As I got to know others in the program, I discovered that a few people maintained their equanimity, but many (most?) felt the same way I did. A Ph. D. is supposed to push you to or even beyond your limits, which has an enormous emotional toll. Schools don't do well addressing that as far as I know.

I visited a counselor once, but the school medical system was poor. He didn't help. Nevertheless, I now know therapy and meds would have been a phenomenal help. I might even have a Ph.D., though I'm not sure what I would have done with it (I was in Anthropology, not Software Engineering).

I hope your depressed mood is short and you get recharged to take on the enormous challenges a Ph.D. presents.
 
R

Ravenflower

New member
Joined
Aug 27, 2021
Messages
4
Location
NR19
When I first elementary start school, I had difficulty in reading and writing, all the students in my class learned how to read and write except me, the teacher was giving extra homework to me for me to catch my classmates. My mother and father were also teachers, and they were frustrated with my lack of learning or slow learning speed. They told me that I have a low-level IQ and I am stupid. So, for the first 8 years of my unsuccessful school life, I literally think that I am stupid and I have a low-level IQ. After 8 years they took me to a psychiatrist and I am diagnosed with ADHD and a relatively high IQ (I could not believe it, because I literally think that I am stupid because of my parents and my unsuccessful school life). I was treated with Ritalin, but I was still having bad grades, and I quit ritalin. But in high school that changed, I started to work hard and concentrate well and accepted university with a scholarship and now I am a second-year PhD student. In my undergrad, I did not feel like I am stupid but now it came literally back. I do not know if this is imposter syndrome or what but I feel stupid, I feel not clever, I feel like I have to work hard, I have to work hard all the time because I am stupid so I need to catch up all the time, I do not believe how I am doing a Ph.D., I feel I do not deserve to be here, I feel my profs will regret to accepted me, I feel like maybe I should quit Ph.D. I lost my motivation, I could not study, I can not concentrate, I do not know what to do.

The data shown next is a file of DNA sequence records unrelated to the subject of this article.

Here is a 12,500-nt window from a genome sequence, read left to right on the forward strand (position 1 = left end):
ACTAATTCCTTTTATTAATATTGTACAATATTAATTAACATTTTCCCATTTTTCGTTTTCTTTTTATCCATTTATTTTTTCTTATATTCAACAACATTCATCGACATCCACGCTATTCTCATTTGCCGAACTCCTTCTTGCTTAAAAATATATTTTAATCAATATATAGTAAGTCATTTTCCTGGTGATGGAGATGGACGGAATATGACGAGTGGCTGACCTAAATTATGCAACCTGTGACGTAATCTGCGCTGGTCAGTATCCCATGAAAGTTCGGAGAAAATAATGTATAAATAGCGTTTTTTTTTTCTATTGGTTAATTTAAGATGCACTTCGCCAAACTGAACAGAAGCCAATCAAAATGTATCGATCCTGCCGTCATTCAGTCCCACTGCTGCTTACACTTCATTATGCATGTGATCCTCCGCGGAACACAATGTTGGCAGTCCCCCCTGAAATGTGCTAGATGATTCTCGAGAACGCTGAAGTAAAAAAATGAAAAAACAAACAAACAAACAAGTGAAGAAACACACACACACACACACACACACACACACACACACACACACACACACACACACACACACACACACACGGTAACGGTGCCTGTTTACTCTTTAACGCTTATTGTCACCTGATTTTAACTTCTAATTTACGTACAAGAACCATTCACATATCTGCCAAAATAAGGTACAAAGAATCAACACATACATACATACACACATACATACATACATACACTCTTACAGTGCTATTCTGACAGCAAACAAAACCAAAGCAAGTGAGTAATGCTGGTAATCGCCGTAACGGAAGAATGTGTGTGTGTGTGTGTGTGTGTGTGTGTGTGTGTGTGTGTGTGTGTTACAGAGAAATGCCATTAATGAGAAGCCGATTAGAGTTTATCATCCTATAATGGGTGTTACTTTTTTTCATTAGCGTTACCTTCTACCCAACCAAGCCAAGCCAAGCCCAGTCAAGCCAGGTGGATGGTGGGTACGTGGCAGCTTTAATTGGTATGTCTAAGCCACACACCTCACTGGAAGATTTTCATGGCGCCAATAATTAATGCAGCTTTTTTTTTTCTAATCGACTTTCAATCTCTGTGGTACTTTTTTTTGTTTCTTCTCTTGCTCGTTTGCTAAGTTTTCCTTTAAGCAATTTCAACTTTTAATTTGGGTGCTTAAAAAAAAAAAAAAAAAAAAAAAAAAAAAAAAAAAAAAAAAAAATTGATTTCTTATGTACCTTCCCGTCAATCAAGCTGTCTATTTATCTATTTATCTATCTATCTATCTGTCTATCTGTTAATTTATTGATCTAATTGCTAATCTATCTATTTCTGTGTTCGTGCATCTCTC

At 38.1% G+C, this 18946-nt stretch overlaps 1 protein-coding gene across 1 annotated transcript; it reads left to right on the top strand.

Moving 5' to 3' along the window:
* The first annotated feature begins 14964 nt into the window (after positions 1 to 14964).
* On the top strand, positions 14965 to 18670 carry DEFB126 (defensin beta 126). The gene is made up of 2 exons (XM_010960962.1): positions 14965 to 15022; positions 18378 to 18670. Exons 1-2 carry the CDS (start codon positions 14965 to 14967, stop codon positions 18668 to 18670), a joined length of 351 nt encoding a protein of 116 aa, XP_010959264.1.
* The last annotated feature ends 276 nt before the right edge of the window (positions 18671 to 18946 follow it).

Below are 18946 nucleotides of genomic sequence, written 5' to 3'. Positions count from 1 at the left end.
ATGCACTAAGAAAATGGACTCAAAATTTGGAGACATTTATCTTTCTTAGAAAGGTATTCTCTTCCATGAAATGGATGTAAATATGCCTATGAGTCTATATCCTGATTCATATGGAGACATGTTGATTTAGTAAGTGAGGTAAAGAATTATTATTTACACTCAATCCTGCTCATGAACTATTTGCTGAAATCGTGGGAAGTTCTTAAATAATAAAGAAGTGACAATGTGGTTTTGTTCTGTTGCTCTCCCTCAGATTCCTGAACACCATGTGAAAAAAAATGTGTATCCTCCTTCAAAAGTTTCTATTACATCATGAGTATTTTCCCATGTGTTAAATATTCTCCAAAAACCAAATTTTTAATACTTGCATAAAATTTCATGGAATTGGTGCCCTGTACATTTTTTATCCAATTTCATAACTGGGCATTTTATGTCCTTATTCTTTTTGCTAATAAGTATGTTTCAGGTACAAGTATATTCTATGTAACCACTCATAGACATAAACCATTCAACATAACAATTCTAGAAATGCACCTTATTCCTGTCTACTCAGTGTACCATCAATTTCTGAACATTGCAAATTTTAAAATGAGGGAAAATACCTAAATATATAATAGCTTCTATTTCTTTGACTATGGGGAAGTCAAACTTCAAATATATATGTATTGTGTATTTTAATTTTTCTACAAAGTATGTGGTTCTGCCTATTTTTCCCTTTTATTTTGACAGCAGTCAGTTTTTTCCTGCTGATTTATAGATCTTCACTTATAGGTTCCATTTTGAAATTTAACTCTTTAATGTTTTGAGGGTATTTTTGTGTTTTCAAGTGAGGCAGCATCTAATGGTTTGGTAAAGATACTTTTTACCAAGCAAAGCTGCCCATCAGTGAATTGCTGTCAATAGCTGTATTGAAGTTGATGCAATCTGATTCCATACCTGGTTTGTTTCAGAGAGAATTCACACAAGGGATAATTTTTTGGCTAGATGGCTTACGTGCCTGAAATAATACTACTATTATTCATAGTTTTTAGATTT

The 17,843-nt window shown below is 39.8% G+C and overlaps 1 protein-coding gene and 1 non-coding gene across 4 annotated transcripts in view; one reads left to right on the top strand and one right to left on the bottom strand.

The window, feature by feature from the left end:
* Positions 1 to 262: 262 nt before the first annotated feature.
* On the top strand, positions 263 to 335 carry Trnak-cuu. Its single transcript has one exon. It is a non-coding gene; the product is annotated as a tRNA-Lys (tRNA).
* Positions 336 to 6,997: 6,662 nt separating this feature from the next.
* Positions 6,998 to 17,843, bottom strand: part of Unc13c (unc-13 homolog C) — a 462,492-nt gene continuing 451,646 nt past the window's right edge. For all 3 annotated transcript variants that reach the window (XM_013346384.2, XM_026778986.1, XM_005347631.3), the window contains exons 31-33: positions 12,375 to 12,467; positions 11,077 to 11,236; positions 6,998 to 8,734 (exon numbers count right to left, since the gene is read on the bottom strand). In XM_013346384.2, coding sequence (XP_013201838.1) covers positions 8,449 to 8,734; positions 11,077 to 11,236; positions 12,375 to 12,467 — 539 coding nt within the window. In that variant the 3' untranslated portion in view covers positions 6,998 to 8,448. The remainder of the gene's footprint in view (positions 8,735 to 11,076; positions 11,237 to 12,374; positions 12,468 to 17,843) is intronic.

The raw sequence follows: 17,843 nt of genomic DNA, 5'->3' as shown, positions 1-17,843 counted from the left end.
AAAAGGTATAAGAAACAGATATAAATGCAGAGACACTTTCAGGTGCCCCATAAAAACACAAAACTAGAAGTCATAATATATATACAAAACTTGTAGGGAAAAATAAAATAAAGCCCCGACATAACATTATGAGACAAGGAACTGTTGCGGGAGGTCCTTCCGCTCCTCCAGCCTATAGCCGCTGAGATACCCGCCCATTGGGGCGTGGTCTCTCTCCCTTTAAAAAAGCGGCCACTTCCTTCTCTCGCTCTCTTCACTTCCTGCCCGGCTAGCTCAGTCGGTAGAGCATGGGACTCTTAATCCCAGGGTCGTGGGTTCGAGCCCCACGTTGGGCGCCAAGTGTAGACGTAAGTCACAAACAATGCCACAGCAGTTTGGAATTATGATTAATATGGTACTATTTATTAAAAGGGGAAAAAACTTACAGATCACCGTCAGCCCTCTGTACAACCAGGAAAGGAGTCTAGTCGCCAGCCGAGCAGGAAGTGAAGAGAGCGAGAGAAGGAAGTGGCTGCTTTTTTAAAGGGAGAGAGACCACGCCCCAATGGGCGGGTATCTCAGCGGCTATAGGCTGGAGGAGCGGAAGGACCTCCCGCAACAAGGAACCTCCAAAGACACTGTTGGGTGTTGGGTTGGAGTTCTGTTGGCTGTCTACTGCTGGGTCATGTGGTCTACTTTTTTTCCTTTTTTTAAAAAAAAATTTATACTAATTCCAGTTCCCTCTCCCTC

I would say, do not give up! I' m not surprised you may doubt yourself at times, if you were led to believe you were stupid when young. I had brain freeze, confusion, lack of motivation and depression whilst studying a higher education course. At that time, I did not know I had ADHD and gave up.

If you have an ADHD diagnosis, you should be able to be accommodated. Are you getting any support for your ADHD at university? Have the university made reasonable adjustments for your ADHD.
One feature of my own ADHD is that I do need to work a little harder than someone who hasn't got ADHD. Mainly because of my need to re-read written materials so many times. That translates into, I need more time than a neurotypical peer to complete the same work.
So make sure the university are aware of your ADHD diagnosis, in the UK they are legally required to make reasonable adjustments to accommodate your ADHD. Consider medication, given where you are with your ADHD at the moment. There are different kinds of medication, not just ritalin. It took six months or more to work out the best dosage and medication in my case.

One of my university tutors felt that beyond graduate degrees, masters and doctorates were more down to sheer stamina and good support, rather than academic prowess. There's a lot of info on Quora, and support also on Reddit.